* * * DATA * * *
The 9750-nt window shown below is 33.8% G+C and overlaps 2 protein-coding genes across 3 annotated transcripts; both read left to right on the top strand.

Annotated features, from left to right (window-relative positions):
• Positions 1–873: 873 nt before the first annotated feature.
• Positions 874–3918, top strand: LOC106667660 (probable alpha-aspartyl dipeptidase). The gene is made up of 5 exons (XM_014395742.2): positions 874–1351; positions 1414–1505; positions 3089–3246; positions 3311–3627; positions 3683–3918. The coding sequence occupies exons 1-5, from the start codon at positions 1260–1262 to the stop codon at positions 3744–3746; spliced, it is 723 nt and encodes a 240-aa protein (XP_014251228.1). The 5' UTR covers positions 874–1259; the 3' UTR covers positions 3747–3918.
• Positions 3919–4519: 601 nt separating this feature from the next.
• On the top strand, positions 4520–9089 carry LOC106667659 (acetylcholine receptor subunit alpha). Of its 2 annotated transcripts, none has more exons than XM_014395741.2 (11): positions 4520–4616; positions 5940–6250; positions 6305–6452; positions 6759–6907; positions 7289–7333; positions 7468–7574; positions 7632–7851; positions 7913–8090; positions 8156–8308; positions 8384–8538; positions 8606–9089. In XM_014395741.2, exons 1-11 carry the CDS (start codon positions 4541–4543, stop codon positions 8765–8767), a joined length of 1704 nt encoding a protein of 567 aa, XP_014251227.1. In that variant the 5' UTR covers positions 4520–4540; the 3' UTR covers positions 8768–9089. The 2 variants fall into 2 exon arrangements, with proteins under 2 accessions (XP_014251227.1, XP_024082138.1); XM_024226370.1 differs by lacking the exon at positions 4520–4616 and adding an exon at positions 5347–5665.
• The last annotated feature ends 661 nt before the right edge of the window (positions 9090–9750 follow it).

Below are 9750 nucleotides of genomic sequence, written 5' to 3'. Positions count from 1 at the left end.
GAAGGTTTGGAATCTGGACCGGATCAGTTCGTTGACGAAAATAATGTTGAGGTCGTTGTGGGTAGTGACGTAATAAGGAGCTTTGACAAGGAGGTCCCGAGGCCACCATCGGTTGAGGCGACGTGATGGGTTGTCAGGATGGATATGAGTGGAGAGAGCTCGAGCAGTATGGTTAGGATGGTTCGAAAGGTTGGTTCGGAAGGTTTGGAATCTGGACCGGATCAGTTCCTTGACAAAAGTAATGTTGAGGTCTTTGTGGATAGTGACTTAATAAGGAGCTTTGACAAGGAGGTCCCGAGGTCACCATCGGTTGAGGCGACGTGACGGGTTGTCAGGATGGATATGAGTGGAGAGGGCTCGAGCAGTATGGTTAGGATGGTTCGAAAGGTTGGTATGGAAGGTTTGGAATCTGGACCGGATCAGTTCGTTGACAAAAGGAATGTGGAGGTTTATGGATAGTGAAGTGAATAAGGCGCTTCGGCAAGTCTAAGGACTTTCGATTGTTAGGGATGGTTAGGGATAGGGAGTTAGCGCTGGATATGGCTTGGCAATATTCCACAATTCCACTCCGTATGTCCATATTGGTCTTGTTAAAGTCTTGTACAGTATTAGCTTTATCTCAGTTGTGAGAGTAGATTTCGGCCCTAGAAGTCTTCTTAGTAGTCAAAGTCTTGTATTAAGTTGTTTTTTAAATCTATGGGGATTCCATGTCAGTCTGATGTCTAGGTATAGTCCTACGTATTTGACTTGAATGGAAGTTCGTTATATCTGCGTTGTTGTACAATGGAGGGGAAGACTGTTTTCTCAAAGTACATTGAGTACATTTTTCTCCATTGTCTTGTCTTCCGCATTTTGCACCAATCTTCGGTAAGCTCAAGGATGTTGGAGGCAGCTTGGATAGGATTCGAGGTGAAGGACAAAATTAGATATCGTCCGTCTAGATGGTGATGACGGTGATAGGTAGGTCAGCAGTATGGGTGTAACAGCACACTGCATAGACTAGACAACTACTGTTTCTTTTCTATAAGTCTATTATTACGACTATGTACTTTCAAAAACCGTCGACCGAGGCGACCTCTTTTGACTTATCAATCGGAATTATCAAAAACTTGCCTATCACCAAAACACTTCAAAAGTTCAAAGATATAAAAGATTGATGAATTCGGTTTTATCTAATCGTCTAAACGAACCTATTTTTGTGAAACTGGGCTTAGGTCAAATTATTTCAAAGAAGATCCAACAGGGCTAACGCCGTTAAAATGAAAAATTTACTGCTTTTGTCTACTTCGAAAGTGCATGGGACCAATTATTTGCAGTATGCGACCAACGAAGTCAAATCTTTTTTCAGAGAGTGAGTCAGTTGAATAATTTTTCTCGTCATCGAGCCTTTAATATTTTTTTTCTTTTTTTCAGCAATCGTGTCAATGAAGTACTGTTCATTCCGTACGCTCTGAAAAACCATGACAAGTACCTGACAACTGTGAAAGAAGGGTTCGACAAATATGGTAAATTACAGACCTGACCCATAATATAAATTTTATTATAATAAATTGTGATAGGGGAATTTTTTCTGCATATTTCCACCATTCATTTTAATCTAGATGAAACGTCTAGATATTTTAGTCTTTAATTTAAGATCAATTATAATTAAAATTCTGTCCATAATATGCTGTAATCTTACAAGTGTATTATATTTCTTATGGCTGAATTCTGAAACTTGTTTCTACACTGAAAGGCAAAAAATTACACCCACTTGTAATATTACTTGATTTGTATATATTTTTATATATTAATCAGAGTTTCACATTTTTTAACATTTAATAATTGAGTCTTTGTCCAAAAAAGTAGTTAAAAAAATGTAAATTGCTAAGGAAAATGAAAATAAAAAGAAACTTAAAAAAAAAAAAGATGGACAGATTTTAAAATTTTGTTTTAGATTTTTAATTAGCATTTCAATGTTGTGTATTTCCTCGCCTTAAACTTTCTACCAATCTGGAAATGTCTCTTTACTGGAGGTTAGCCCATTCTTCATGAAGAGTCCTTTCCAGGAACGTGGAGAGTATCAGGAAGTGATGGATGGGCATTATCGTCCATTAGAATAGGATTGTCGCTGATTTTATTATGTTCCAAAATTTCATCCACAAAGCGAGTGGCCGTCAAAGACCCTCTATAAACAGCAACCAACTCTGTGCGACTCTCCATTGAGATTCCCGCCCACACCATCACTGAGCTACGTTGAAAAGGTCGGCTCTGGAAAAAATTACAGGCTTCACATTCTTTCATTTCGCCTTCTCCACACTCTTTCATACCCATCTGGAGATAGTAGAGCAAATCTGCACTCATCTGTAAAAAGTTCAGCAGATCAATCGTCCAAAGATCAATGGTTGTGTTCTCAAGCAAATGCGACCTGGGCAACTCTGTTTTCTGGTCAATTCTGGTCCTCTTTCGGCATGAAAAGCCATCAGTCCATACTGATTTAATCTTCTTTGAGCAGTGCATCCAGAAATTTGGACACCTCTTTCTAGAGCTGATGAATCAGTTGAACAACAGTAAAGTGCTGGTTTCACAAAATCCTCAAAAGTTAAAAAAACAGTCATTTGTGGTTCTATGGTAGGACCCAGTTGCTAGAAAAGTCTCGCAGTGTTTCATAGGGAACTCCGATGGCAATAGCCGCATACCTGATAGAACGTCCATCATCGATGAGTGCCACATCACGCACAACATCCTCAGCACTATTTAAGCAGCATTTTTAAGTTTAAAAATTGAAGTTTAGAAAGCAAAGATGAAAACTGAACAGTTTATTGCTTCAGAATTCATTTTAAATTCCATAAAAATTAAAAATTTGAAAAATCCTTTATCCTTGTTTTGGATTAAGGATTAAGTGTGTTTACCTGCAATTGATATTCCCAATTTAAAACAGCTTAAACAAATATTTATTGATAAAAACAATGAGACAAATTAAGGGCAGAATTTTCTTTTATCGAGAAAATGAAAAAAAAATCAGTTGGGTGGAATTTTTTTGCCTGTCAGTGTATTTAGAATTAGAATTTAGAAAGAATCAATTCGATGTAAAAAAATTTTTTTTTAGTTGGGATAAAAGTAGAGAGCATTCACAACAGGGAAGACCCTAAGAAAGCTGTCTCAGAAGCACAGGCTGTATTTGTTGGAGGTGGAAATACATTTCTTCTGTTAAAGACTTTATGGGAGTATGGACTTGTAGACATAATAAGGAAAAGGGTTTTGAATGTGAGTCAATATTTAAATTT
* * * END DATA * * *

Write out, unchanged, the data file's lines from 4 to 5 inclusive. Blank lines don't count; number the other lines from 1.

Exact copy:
• Positions 874–3918, top strand: LOC106667660 (probable alpha-aspartyl dipeptidase). The gene is made up of 5 exons (XM_014395742.2): positions 874–1351; positions 1414–1505; positions 3089–3246; positions 3311–3627; positions 3683–3918. The coding sequence occupies exons 1-5, from the start codon at positions 1260–1262 to the stop codon at positions 3744–3746; spliced, it is 723 nt and encodes a 240-aa protein (XP_014251228.1). The 5' UTR covers positions 874–1259; the 3' UTR covers positions 3747–3918.
• Positions 3919–4519: 601 nt separating this feature from the next.